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In two days M is going to camp with her group. They planned it all month

Why "going to" instead of "is camping" because it has been already arranged, it took one month so it has been fully arranged

  • The syntax of your example context is potentially ambiguous, in that [going to] camp could be seen as a [future] verb construction (as per The rain is going to stop), or the last two words could be seen as a preposition + location (as per I'm going to London). Personally, my natural reaction is to see it as the latter (that's to say, "camp" is a noun usage representing the place M and her group are going to). But this is really just syntax - the actual meaning is effectively the same whichever stylistic choice you make. – FumbleFingers May 11 at 16:50
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The camp is possibly a specific venue and not some vague location where you "go camping".

In this case camp could be the American custom, and camp is a noun and not a verb, because camp is the destination where M is going.

In two days M is going to [summer] camp with her group.

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If you have been taught that "be going to" is only used for uncertain future events, you have been taught wrong.

"Be going to" is a standard way in English to indicate a future activity. Future activities are always uncertain, since no one can predict what will actually happen. Just saying "it's been planned for a month" doesn't make it any more certain. You have use the context to judge how certain the speaker is of the event.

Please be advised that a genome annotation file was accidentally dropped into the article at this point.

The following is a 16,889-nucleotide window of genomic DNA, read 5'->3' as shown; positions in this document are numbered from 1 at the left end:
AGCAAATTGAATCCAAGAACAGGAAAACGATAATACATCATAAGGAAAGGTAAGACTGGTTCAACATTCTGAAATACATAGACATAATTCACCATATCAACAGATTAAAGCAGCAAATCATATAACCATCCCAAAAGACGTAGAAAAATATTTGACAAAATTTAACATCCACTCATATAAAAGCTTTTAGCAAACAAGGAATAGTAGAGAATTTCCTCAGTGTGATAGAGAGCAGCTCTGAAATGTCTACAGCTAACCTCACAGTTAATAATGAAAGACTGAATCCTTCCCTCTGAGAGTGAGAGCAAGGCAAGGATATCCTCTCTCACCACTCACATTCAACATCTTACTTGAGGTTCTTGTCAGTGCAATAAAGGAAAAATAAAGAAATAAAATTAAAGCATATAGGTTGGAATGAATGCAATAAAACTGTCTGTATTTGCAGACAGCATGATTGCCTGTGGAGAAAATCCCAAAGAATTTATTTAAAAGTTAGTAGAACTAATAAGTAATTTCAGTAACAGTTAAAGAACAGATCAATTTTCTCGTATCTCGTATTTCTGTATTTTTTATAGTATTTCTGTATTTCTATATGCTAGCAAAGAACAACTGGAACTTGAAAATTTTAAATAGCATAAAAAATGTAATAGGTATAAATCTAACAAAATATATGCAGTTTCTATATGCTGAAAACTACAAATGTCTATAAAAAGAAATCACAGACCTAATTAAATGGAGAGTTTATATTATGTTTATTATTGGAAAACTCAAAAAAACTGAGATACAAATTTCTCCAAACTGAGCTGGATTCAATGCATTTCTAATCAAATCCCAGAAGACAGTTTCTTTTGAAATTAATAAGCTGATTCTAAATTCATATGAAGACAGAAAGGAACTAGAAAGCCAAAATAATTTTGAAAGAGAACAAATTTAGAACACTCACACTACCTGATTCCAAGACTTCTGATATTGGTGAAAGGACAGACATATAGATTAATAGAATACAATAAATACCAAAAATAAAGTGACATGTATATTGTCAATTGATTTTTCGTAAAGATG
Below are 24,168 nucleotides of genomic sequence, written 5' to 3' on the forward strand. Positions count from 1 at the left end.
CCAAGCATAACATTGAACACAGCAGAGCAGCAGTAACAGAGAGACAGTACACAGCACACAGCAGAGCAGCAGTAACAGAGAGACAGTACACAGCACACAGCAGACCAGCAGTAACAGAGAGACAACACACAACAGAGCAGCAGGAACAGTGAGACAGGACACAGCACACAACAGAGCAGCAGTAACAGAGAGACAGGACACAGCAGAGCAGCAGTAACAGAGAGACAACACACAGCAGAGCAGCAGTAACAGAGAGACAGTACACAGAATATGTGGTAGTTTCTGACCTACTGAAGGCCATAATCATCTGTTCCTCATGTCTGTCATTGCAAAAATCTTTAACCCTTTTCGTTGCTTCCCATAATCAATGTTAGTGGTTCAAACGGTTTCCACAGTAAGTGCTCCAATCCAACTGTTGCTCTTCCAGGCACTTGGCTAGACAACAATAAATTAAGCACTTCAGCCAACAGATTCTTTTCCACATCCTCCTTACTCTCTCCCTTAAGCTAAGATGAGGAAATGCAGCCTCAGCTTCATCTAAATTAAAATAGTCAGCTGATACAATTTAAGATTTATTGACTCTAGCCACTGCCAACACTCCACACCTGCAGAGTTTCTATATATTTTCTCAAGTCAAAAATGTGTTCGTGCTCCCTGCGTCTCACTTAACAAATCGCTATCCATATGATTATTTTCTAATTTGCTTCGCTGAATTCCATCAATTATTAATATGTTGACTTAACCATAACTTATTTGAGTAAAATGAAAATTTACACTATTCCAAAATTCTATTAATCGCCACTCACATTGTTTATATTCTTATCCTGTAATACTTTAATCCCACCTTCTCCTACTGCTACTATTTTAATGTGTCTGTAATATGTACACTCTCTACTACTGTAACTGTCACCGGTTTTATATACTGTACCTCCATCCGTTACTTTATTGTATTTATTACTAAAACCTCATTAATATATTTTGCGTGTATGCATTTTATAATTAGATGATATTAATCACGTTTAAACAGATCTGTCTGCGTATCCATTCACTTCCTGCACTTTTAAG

Consider a wedding, for example. A wedding ceremony is, as you say, a "fully planned" event. It's not something you (normally) change the date of, or call off, at the last minute. Without further information, all of the following sound more or less equally certain (because it's only a month beforehand):

We are getting married next month.

We are going to get married next month.

We will get married next month.

Still, you can always qualify.

Alice: Chris and I are getting married next month, but we still have to find a venue for the ceremony.
Ben: So you might not get married?
Alice: No, no. It's going to happen. Everything will come together, you'll see.

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